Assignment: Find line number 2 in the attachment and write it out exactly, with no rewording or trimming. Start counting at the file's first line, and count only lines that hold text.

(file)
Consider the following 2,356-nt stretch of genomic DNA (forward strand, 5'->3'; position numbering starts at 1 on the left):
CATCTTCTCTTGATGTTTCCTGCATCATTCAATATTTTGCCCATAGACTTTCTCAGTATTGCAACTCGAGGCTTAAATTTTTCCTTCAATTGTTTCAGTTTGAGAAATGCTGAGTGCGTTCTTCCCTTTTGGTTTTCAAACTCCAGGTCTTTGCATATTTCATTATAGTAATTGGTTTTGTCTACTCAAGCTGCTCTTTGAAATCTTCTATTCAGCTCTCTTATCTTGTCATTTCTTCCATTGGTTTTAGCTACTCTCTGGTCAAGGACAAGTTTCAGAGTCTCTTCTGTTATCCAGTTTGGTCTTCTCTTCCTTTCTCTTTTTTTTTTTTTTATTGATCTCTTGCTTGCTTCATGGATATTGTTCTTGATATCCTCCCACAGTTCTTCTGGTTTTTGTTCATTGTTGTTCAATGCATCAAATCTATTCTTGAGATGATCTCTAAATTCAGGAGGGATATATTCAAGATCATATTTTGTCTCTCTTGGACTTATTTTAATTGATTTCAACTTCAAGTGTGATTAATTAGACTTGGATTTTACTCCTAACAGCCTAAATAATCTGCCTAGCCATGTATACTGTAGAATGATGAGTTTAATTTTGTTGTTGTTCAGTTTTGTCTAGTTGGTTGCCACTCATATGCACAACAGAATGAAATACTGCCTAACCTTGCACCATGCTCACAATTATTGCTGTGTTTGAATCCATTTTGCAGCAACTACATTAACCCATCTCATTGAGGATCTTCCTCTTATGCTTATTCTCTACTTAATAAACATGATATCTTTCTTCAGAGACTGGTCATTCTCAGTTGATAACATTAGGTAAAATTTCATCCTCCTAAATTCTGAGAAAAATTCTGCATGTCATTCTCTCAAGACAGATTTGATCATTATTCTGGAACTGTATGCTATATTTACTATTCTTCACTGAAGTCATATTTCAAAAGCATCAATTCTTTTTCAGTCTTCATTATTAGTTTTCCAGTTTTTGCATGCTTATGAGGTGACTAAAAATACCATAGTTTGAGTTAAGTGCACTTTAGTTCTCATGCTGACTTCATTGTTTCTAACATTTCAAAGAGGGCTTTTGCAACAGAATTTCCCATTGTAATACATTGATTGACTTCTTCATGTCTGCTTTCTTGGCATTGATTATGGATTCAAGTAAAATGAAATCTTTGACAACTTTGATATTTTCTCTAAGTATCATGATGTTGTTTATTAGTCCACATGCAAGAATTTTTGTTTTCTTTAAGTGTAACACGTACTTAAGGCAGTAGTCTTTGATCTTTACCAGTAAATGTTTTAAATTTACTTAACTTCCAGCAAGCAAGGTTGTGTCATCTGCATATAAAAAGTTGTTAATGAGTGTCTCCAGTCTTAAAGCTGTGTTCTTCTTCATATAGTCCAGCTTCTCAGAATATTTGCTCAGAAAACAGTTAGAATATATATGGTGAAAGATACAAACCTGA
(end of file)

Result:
CATCTTCTCTTGATGTTTCCTGCATCATTCAATATTTTGCCCATAGACTTTCTCAGTATTGCAACTCGAGGCTTAAATTTTTCCTTCAATTGTTTCAGTTTGAGAAATGCTGAGTGCGTTCTTCCCTTTTGGTTTTCAAACTCCAGGTCTTTGCATATTTCATTATAGTAATTGGTTTTGTCTACTCAAGCTGCTCTTTGAAATCTTCTATTCAGCTCTCTTATCTTGTCATTTCTTCCATTGGTTTTAGCTACTCTCTGGTCAAGGACAAGTTTCAGAGTCTCTTCTGTTATCCAGTTTGGTCTTCTCTTCCTTTCTCTTTTTTTTTTTTTTATTGATCTCTTGCTTGCTTCATGGATATTGTTCTTGATATCCTCCCACAGTTCTTCTGGTTTTTGTTCATTGTTGTTCAATGCATCAAATCTATTCTTGAGATGATCTCTAAATTCAGGAGGGATATATTCAAGATCATATTTTGTCTCTCTTGGACTTATTTTAATTGATTTCAACTTCAAGTGTGATTAATTAGACTTGGATTTTACTCCTAACAGCCTAAATAATCTGCCTAGCCATGTATACTGTAGAATGATGAGTTTAATTTTGTTGTTGTTCAGTTTTGTCTAGTTGGTTGCCACTCATATGCACAACAGAATGAAATACTGCCTAACCTTGCACCATGCTCACAATTATTGCTGTGTTTGAATCCATTTTGCAGCAACTACATTAACCCATCTCATTGAGGATCTTCCTCTTATGCTTATTCTCTACTTAATAAACATGATATCTTTCTTCAGAGACTGGTCATTCTCAGTTGATAACATTAGGTAAAATTTCATCCTCCTAAATTCTGAGAAAAATTCTGCATGTCATTCTCTCAAGACAGATTTGATCATTATTCTGGAACTGTATGCTATATTTACTATTCTTCACTGAAGTCATATTTCAAAAGCATCAATTCTTTTTCAGTCTTCATTATTAGTTTTCCAGTTTTTGCATGCTTATGAGGTGACTAAAAATACCATAGTTTGAGTTAAGTGCACTTTAGTTCTCATGCTGACTTCATTGTTTCTAACATTTCAAAGAGGGCTTTTGCAACAGAATTTCCCATTGTAATACATTGATTGACTTCTTCATGTCTGCTTTCTTGGCATTGATTATGGATTCAAGTAAAATGAAATCTTTGACAACTTTGATATTTTCTCTAAGTATCATGATGTTGTTTATTAGTCCACATGCAAGAATTTTTGTTTTCTTTAAGTGTAACACGTACTTAAGGCAGTAGTCTTTGATCTTTACCAGTAAATGTTTTAAATTTACTTAACTTCCAGCAAGCAAGGTTGTGTCATCTGCATATAAAAAGTTGTTAATGAGTGTCTCCAGTCTTAAAGCTGTGTTCTTCTTCATATAGTCCAGCTTCTCAGAATATTTGCTCAGAAAACAGTTAGAATATATATGGTGAAAGATACAAACCTGA